Tough Trivia, 6/30/21

The atmosphere, the air around us, this stuff we breathe without thinking about it (well, except when we’re experiencing a heat wave). But, do you recall what it is you’re actually breathing? Which elements make up the “air” of Earth’s atmosphere that we breathe? Bonus points if you can arrange in order of percentage of each in the air (I’m not asking for the actual percentages).

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MarylandSymphonyMainImage
The Maryland Symphony Orchestra

Yesterday’s question: We normally think of an orchestra as just “a lot of musicians playing a lot of instruments.” But there are some norms to the make-ups of orchestras. Classical orchestras were pretty much standardized in the first half of the 1800s, generally due to Beethoven’s writing. In more recent times, orchestras have changed to include more modern instruments, and sometimes electronic instruments. But can you name all of the instruments in a classical orchestra? As a hint, they were divided into four main sections: Brass, Percussion (including keyboards), Strings, and Woodwinds.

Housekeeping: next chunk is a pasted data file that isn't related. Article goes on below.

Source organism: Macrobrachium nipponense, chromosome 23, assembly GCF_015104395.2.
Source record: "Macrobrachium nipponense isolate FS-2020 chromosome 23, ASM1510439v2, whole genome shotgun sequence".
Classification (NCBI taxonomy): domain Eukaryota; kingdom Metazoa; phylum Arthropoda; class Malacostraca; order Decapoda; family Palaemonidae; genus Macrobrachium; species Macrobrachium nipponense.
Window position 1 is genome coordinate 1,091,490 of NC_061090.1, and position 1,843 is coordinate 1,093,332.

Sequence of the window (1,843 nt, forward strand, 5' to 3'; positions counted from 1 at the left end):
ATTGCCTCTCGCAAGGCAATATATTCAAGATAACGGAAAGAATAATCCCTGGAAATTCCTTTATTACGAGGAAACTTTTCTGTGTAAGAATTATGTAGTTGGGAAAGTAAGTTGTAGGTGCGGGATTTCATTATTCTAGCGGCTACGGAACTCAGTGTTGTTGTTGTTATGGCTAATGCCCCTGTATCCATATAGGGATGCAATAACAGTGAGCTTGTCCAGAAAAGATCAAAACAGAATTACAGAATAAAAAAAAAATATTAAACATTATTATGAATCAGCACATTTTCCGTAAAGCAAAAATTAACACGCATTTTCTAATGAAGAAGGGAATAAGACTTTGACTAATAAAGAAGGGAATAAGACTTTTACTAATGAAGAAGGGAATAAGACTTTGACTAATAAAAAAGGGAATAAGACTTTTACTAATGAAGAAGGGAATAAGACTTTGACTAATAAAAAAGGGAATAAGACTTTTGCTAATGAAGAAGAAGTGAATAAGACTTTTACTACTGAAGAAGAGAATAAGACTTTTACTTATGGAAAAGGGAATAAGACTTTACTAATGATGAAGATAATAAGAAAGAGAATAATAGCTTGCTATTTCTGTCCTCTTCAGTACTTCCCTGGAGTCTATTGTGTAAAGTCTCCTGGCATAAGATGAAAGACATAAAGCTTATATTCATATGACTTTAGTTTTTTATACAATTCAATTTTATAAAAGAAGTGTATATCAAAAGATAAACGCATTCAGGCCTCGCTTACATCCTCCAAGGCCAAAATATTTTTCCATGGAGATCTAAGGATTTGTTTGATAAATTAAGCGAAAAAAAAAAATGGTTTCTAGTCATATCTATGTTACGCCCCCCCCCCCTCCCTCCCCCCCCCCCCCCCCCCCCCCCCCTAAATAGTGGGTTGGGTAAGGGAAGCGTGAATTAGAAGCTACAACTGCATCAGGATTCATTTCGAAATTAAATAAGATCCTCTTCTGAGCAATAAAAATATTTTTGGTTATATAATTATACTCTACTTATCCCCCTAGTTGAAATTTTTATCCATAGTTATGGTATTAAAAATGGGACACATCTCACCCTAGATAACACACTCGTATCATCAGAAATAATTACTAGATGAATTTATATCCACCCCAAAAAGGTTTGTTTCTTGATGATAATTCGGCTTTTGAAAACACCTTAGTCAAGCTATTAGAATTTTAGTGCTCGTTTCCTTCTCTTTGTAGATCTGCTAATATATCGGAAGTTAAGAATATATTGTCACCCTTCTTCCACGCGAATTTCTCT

The answers:

Brass: alto trombone, bass trombone, natural horns (valveless), natural trumpets (valveless), tenor trombone. (French horns and trumpets were not added until the Late Romantic period.)

Percussion: harpsichord or pipe organ (gradually phased out in the late 18th century), timpani.

Strings: cello, double bass, viola, violin.

Woodwinds: basset horn, bassoon, clarinet, contrabassoon, flute, oboe, piccolo.

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Ian’s Tough Trivia is a daily feature of this blog (Monday’s category is History; Tuesday is Arts; Wednesday is Science; Thursday is Entertainment; and Friday is Grab Bag). Each day, I post a tough question, as well as the answer to the previous day’s question. Simply comment on this post with your answer. I’ll approve the comments after the next question is posted. Sure, you can probably find the answers by searching the web, but what’s the fun in that?

And if you’ve got a favorite trivia question—or even just a topic for which you’d like to see a question—let me know! Reader participation is warmly encouraged.